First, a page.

He says that there is no permission given for animals to eat meat so they must have always eaten meat. He believes that some of the words for animals created on day six describe carnivores. He also suggests that Adam would not have understood what God meant when He said that disobedience would result in death unless Adam had seen animals die. And he believes that God judged only those who sinned--Adam, Eve, and the serpent, and not the rest of the created beings.
       Other key verses are Romans 5:12 and 1 Corinthians 5:12-22.
        Therefore, just as through one man sin entered into the world, and death through sin, and so death spread to all men, because all sinned —
        For since by a man came death, by a man also came the resurrection of the dead. For as in Adam all die, so also in Christ all shall be made alive.
       Mr. Deem points out that here only human death and resurrection is in view. The context suggests nothing concerning animals; if it did, we would have to expect animal resurrection.
       He further suggests that animal death does not reflect negatively on the character of God, especially since He used animals for sacrifices intended to benefit man. He claims that God will eliminate animal death in the millennium (Christ’s thousand-year rule on earth), yet that will not be a return to Edenic conditions. Paradise is not restored. Even when God evaluated the original creation as “very good,” the fact of Adam being alone was qualified as being “not good,” so we should not conclude that there was no animal death before Adam sinned. God does not judge the innocent with the wicked, and therefore animals could not have suffered as a result of Adam’s sin.
       Mr. Deem does not clearly define the differences and samenesses of plant, animal, and human life and death; there is biblical evidence that he has failed to produce. His many Bible verses appear to be verses which use words for carnivores, e.g., irrespective of whether these verses contribute to the topic at hand. In the matter of animals eating other animals he injects the famous argument from silence; many wonderful results have been produced on various subjects by using this argument that will ‘prove’ whatever it is you wish to prove. Actually, God will not totally eliminate animal death in the millennium since the animal sacrificial system will be restored according to the closing chapters of Ezekiel. He insults the intelligence of Adam when he suggests Adam could not have known what God meant by death if he had not seen animals die. This article is not fully convincing, either.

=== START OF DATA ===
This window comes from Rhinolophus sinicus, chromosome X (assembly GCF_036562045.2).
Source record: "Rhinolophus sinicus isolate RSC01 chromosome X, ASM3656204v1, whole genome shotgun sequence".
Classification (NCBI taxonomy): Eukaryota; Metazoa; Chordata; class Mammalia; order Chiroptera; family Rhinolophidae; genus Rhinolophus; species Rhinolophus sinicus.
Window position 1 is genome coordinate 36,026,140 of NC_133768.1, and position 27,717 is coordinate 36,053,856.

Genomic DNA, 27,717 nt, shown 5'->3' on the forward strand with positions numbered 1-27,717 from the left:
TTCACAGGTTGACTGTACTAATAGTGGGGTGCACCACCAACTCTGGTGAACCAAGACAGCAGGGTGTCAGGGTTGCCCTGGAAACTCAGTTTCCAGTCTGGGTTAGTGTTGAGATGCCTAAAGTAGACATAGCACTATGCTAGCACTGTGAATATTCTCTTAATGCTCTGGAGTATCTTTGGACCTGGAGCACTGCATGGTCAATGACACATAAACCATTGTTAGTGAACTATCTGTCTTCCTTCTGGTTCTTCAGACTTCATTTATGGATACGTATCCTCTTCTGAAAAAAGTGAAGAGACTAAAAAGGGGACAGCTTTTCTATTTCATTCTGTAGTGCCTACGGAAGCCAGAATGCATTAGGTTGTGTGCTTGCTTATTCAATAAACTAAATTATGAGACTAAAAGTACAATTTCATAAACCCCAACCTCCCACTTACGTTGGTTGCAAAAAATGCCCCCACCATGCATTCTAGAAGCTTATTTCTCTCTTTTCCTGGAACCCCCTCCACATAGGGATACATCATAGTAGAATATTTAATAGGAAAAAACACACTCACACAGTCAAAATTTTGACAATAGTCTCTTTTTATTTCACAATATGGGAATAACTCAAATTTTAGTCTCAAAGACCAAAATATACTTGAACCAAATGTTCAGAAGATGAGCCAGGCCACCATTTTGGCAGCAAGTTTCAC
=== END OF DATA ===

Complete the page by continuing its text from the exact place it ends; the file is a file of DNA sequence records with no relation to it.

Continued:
All three articles, while valuable in exposing their particular viewpoints, suffer from poor exegesis. None of them is consistent in applying the normal laws of language usage. This must be done if we are to arrive at any doctrine presented in God’s holy word.

Consideration #3--Survey of scriptures affecting origin of animal death

        There is no biblical quotation we can give that says point blank: “Animals did die before Adam sinned,” or “Animals did not die before Adam sinned.” Obviously, to have such a statement would settle the controversy. This absence opens the door to various efforts and methods of interpretation; some will yield one result, and others will yield another result.
       The approach taken here does not cater to one theological approach or another. Rather, this writer wishes to let the text speak for itself. One should always practice good hermeneutics, and that can be described as the laws of normal language usage. The Bible is not a magical book that requires novel methods. Nor is it simply a reference book that is useful for quotations on numerous subjects. It is rather a book which tells its own story, but it does so in such a way that many questions not directly addressed are nevertheless illuminated. And if it can be shown that it in fact does present a particular view, that view must trump other views, even the views of ‘experts,’ whether scientific or theological. The Bible claims to be the word of God, and His word has absolute authority. We live and die by it. Romans 3:4 says, “May it never be! Rather, let God be found true, though every man be found a liar, as it is written, ‘That Thou mightest be justified in Thy words, And mightest prevail when Thou art judged.’”